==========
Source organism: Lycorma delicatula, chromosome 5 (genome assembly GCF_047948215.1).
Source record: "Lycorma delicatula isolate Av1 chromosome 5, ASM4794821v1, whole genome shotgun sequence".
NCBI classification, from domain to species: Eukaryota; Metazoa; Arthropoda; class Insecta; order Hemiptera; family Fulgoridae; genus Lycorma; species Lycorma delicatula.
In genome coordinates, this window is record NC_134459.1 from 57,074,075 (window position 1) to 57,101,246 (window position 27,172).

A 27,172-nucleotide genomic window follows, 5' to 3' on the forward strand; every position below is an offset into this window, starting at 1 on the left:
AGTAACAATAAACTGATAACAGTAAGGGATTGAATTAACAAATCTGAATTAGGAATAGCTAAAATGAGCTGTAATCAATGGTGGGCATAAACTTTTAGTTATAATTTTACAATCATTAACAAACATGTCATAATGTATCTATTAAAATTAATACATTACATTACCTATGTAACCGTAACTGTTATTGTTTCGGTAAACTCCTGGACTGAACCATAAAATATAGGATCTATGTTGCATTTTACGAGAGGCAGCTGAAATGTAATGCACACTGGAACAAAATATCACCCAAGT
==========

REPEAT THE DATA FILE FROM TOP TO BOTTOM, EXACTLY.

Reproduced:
Source organism: Lycorma delicatula, chromosome 5 (genome assembly GCF_047948215.1).
Source record: "Lycorma delicatula isolate Av1 chromosome 5, ASM4794821v1, whole genome shotgun sequence".
NCBI classification, from domain to species: Eukaryota; Metazoa; Arthropoda; class Insecta; order Hemiptera; family Fulgoridae; genus Lycorma; species Lycorma delicatula.
In genome coordinates, this window is record NC_134459.1 from 57,074,075 (window position 1) to 57,101,246 (window position 27,172).

A 27,172-nucleotide genomic window follows, 5' to 3' on the forward strand; every position below is an offset into this window, starting at 1 on the left:
AGTAACAATAAACTGATAACAGTAAGGGATTGAATTAACAAATCTGAATTAGGAATAGCTAAAATGAGCTGTAATCAATGGTGGGCATAAACTTTTAGTTATAATTTTACAATCATTAACAAACATGTCATAATGTATCTATTAAAATTAATACATTACATTACCTATGTAACCGTAACTGTTATTGTTTCGGTAAACTCCTGGACTGAACCATAAAATATAGGATCTATGTTGCATTTTACGAGAGGCAGCTGAAATGTAATGCACACTGGAACAAAATATCACCCAAGT